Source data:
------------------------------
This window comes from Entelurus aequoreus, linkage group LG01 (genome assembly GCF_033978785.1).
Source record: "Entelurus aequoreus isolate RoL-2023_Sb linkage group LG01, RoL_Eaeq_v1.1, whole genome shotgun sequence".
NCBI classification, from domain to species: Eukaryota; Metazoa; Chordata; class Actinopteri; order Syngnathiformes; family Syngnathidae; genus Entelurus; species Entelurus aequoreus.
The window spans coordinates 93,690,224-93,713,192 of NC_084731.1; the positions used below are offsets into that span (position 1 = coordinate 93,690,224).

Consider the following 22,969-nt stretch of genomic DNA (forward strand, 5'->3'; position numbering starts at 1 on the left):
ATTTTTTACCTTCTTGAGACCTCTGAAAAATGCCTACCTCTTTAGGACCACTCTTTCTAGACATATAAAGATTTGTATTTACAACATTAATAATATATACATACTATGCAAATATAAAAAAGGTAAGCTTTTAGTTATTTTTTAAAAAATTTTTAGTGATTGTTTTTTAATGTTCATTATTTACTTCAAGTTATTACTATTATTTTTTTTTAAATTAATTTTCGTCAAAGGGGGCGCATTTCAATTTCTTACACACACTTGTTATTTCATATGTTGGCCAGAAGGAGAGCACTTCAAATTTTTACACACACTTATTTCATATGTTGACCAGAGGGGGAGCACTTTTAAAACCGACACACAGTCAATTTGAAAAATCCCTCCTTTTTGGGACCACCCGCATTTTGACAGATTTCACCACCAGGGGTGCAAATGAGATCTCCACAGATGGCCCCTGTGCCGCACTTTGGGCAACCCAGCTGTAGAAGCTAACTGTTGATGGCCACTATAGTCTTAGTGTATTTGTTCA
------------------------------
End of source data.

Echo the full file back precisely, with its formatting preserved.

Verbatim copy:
This window comes from Entelurus aequoreus, linkage group LG01 (genome assembly GCF_033978785.1).
Source record: "Entelurus aequoreus isolate RoL-2023_Sb linkage group LG01, RoL_Eaeq_v1.1, whole genome shotgun sequence".
NCBI classification, from domain to species: Eukaryota; Metazoa; Chordata; class Actinopteri; order Syngnathiformes; family Syngnathidae; genus Entelurus; species Entelurus aequoreus.
The window spans coordinates 93,690,224-93,713,192 of NC_084731.1; the positions used below are offsets into that span (position 1 = coordinate 93,690,224).

Consider the following 22,969-nt stretch of genomic DNA (forward strand, 5'->3'; position numbering starts at 1 on the left):
ATTTTTTACCTTCTTGAGACCTCTGAAAAATGCCTACCTCTTTAGGACCACTCTTTCTAGACATATAAAGATTTGTATTTACAACATTAATAATATATACATACTATGCAAATATAAAAAAGGTAAGCTTTTAGTTATTTTTTAAAAAATTTTTAGTGATTGTTTTTTAATGTTCATTATTTACTTCAAGTTATTACTATTATTTTTTTTTAAATTAATTTTCGTCAAAGGGGGCGCATTTCAATTTCTTACACACACTTGTTATTTCATATGTTGGCCAGAAGGAGAGCACTTCAAATTTTTACACACACTTATTTCATATGTTGACCAGAGGGGGAGCACTTTTAAAACCGACACACAGTCAATTTGAAAAATCCCTCCTTTTTGGGACCACCCGCATTTTGACAGATTTCACCACCAGGGGTGCAAATGAGATCTCCACAGATGGCCCCTGTGCCGCACTTTGGGCAACCCAGCTGTAGAAGCTAACTGTTGATGGCCACTATAGTCTTAGTGTATTTGTTCA